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Hematopoietic cell transplantation (HCT) transfers a small number of hematopoietic stem cells (HSC) from a donor to a recipient, where they are able to differentiate and proliferate to restore a normal hematopoietic and immune system (see eFig. 133.1). HCT is performed in patients with life-threatening hematologic disorders or as a means to restore hematopoietic function following administration of otherwise lethal doses of chemotherapy or radiation for treatment of resistant malignancies. HCT also has the potential to cure disorders resulting from defects in the pluripotent progenitor cells or in a single hematopoietic lineage.

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eFigure 133.1.
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Development of hematopoietic cells from the pleuripotent stem cell. Characteristics of the hematopoietic stem cell include the capacities for differentiation and for self-renewal. BFU, burst forming unit; CFU, colony forming unit; CFU-GEMM, Colony-forming unit—granulocyte, erythrocyte, monocyte, macrophage; E, erythroid; Meg, megakaryocyte; GM, granulocyte/macrophage; Eo, eosinophil.

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HCT is most commonly used to treat aggressive hematopoietic malignancies that have not responded to conventional therapy (see eFig. 133.2). Acute lymphoblastic leukemia is the most common indication for HCT in children who fail to achieve remission following induction chemotherapy, or in those that relapse following chemotherapy. In general, 65% to 75% of patients in first remission, 40% to 50% of those in second remission, and 10% of those with more advanced disease will survive long term (see Chapter 449).1,2HCT is not typically performed in first remission unless the leukemia has features such as the Philadelphia chromosome, which predicts a poor prognosis with conventional chemotherapy. In patients with acute myeloid leukemia, HCT is generally indicated at first remission if an HLA–identical sibling donor is available (see Chapter 450).3 Other hematologic malignancies, such as chronic myelogenous leukemia, juvenile chronic myeloid leukemia, myelodysplastic syndromes, and myeloproliferative syndromes, are considered appropriate candidates for HCT, and in certain instances, HCT is the only potential modality for cure.4,5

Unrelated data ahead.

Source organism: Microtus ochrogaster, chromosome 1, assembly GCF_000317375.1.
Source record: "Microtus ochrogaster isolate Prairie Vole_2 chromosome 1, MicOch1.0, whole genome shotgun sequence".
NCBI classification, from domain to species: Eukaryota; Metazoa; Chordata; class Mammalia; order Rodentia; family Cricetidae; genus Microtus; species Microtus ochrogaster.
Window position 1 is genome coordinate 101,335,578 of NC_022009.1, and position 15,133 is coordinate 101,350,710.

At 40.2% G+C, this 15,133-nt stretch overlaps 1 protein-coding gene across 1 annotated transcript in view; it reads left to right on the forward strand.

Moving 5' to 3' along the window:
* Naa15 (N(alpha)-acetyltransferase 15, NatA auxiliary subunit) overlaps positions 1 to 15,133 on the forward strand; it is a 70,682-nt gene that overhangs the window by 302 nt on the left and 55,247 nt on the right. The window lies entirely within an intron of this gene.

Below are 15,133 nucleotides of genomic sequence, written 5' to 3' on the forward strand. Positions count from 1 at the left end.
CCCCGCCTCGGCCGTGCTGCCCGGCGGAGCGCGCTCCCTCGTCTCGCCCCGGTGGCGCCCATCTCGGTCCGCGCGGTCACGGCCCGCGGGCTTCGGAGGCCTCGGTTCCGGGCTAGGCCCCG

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eFigure 133.2.
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Proportion of pediatric patients given hematopoietic cell transplant according to diagnosis (left panel) or donor cell source (right panel).

ALL, Acute lymphoblastic leukemia; AML, Acute myelogenous leukemia; CML, Chronic myelogenous leukemia; MDS, myelodysplastic syndromes; MRD, HLA-matched related donor; Auto, Autologous; Alternative, Alternative stem cell donors.

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Hematopoietic cell transplantation (HCT) is also used to treat some pediatric solid tumors. The hematopoietic cells generally come from the patient, although other donors have been used. The transplant typically is performed after chemotherapy, and sometimes surgery or radiation, has reduced the tumor burden sufficiently. Neuroblastoma is the most common solid tumor for which HCT is used (see Chapter 457). Results of randomized studies have indicated that HCT, when performed at a point of minimal disease, improves survival.6 Patients with relapsed Hodgkins or non-Hodgkins lymphoma also may benefit from HCT, which results in approximately 50% long-term survival when ...

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